Early December, Quest Software released information following a survey that labeled cost savings, user demand and expectations and managing a mobile workforce as driving forces behind moving to virtual servers.
To Quest, the findings solidified the idea that server and desktop virtualization were moving into production instead of just being a concept. This conclusion is not far from suggestions by Tim Greene, a writer for Network World.
Since budgets are already set for the coming year, Greene believes this is the time to move to a virtual server and desktop model.
VMware reports have shown that businesses have yet to virtualize a majority of their servers and Gartner indicated that 40 percent of overall servers have been virtualized, the report said. That number will grow to 75 percent in 2015.
VMware provides virtualization services and currently holds contracts with the General Services Administration and the Defense Department, according to the company’s site. VMware also does business with the governments of California, Ohio and Texas.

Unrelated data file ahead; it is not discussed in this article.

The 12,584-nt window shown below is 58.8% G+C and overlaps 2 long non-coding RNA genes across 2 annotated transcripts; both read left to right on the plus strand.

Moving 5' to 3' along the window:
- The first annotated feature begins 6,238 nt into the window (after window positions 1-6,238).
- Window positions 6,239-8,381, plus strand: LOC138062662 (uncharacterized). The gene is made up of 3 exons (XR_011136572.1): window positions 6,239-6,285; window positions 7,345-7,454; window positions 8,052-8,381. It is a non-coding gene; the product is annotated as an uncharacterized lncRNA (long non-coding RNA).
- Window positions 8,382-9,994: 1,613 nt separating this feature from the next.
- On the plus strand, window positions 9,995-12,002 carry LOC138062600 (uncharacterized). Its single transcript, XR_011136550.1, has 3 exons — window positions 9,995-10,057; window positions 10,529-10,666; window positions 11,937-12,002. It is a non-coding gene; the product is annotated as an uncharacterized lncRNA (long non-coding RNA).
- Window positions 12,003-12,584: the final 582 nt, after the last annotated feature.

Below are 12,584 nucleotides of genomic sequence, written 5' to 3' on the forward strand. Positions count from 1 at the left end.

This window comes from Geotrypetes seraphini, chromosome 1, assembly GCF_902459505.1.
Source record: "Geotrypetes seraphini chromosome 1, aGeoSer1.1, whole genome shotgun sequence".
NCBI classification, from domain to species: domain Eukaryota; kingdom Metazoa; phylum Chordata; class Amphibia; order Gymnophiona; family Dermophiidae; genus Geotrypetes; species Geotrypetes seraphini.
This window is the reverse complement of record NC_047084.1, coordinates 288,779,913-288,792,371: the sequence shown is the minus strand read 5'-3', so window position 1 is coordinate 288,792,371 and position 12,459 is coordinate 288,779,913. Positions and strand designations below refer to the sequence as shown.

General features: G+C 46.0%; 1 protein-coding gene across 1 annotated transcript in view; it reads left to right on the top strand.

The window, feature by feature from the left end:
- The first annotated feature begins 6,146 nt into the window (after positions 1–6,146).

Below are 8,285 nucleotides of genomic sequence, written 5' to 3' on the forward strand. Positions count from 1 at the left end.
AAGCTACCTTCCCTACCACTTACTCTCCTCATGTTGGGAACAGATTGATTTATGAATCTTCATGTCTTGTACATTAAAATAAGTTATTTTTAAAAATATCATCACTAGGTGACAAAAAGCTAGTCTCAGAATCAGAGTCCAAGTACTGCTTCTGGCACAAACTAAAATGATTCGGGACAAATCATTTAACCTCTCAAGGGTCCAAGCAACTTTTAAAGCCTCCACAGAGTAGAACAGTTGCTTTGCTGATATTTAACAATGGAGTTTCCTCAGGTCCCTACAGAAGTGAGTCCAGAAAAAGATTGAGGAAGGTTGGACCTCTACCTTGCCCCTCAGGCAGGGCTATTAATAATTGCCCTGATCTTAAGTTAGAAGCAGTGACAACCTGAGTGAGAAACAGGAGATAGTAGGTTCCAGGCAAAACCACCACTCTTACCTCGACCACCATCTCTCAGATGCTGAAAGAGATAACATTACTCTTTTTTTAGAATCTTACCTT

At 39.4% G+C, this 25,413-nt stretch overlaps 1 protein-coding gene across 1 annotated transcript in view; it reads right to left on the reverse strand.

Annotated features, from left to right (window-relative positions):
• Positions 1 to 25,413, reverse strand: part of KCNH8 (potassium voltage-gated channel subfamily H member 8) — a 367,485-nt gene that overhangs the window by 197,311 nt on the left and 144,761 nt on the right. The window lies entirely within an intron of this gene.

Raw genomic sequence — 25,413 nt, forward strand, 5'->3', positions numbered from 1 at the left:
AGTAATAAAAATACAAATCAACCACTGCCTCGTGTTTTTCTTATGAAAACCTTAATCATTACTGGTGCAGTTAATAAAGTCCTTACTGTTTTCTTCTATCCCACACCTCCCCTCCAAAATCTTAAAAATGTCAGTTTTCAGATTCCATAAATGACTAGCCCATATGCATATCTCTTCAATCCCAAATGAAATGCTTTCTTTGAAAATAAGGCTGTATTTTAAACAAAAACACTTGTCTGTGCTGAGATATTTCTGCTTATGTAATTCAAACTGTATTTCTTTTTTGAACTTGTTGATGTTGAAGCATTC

Greene said virtualization is a strategic means to improve business efficiency. In order to make steps toward this structure, Greene believes businesses should be prepared to work with cloud providers and do the legwork.
Edwin Yuen, director of cloud and virtualization strategy for Microsoft, told Network World businesses need to plan how they will move from virtualization as new architectures arise such as private, public and hybrid clouds. Microsoft business with the government provides cloud and other services to the government.
Ramin Sayar, general manager and vice president for VMware, told InformationWeek virtualization is a three-phase journey. The first phase includes developing virtualization and realizing cost benefits. The second is delivering applications such as SAP and Oracle. The last phase is delivering comprehensive IT-as-a-Service.
Government agencies such as NASA have previously moved toward virtualizing server environments. In addition, recent moves to reduce and consolidate the number of physical data centers would result in packing more power into less space, as suggested in previous InformationWeek reports.